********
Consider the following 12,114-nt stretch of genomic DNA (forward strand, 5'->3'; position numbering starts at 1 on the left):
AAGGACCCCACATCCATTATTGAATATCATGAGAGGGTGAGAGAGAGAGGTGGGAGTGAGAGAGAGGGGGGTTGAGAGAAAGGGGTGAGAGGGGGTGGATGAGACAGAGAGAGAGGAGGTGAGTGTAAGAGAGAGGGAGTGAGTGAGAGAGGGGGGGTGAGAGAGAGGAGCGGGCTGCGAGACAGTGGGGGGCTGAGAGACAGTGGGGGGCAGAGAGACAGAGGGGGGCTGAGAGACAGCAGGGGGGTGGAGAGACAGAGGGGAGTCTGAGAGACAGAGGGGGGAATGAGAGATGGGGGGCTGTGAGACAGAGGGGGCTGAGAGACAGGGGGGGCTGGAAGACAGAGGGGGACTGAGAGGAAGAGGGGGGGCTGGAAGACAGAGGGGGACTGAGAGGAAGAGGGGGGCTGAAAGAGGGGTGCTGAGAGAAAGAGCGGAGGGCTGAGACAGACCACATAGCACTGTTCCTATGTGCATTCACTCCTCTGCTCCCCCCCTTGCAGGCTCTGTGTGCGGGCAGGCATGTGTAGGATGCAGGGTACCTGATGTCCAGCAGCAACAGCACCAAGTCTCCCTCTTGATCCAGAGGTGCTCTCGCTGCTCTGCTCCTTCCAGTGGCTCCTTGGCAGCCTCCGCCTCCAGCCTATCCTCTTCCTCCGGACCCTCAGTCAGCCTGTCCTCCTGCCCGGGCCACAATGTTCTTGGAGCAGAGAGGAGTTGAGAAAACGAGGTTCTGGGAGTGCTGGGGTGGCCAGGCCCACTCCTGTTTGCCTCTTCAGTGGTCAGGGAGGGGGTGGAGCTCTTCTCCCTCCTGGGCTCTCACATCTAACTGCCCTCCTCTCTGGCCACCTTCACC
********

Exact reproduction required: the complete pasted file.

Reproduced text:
Consider the following 12,114-nt stretch of genomic DNA (forward strand, 5'->3'; position numbering starts at 1 on the left):
AAGGACCCCACATCCATTATTGAATATCATGAGAGGGTGAGAGAGAGAGGTGGGAGTGAGAGAGAGGGGGGTTGAGAGAAAGGGGTGAGAGGGGGTGGATGAGACAGAGAGAGAGGAGGTGAGTGTAAGAGAGAGGGAGTGAGTGAGAGAGGGGGGGTGAGAGAGAGGAGCGGGCTGCGAGACAGTGGGGGGCTGAGAGACAGTGGGGGGCAGAGAGACAGAGGGGGGCTGAGAGACAGCAGGGGGGTGGAGAGACAGAGGGGAGTCTGAGAGACAGAGGGGGGAATGAGAGATGGGGGGCTGTGAGACAGAGGGGGCTGAGAGACAGGGGGGGCTGGAAGACAGAGGGGGACTGAGAGGAAGAGGGGGGGCTGGAAGACAGAGGGGGACTGAGAGGAAGAGGGGGGCTGAAAGAGGGGTGCTGAGAGAAAGAGCGGAGGGCTGAGACAGACCACATAGCACTGTTCCTATGTGCATTCACTCCTCTGCTCCCCCCCTTGCAGGCTCTGTGTGCGGGCAGGCATGTGTAGGATGCAGGGTACCTGATGTCCAGCAGCAACAGCACCAAGTCTCCCTCTTGATCCAGAGGTGCTCTCGCTGCTCTGCTCCTTCCAGTGGCTCCTTGGCAGCCTCCGCCTCCAGCCTATCCTCTTCCTCCGGACCCTCAGTCAGCCTGTCCTCCTGCCCGGGCCACAATGTTCTTGGAGCAGAGAGGAGTTGAGAAAACGAGGTTCTGGGAGTGCTGGGGTGGCCAGGCCCACTCCTGTTTGCCTCTTCAGTGGTCAGGGAGGGGGTGGAGCTCTTCTCCCTCCTGGGCTCTCACATCTAACTGCCCTCCTCTCTGGCCACCTTCACC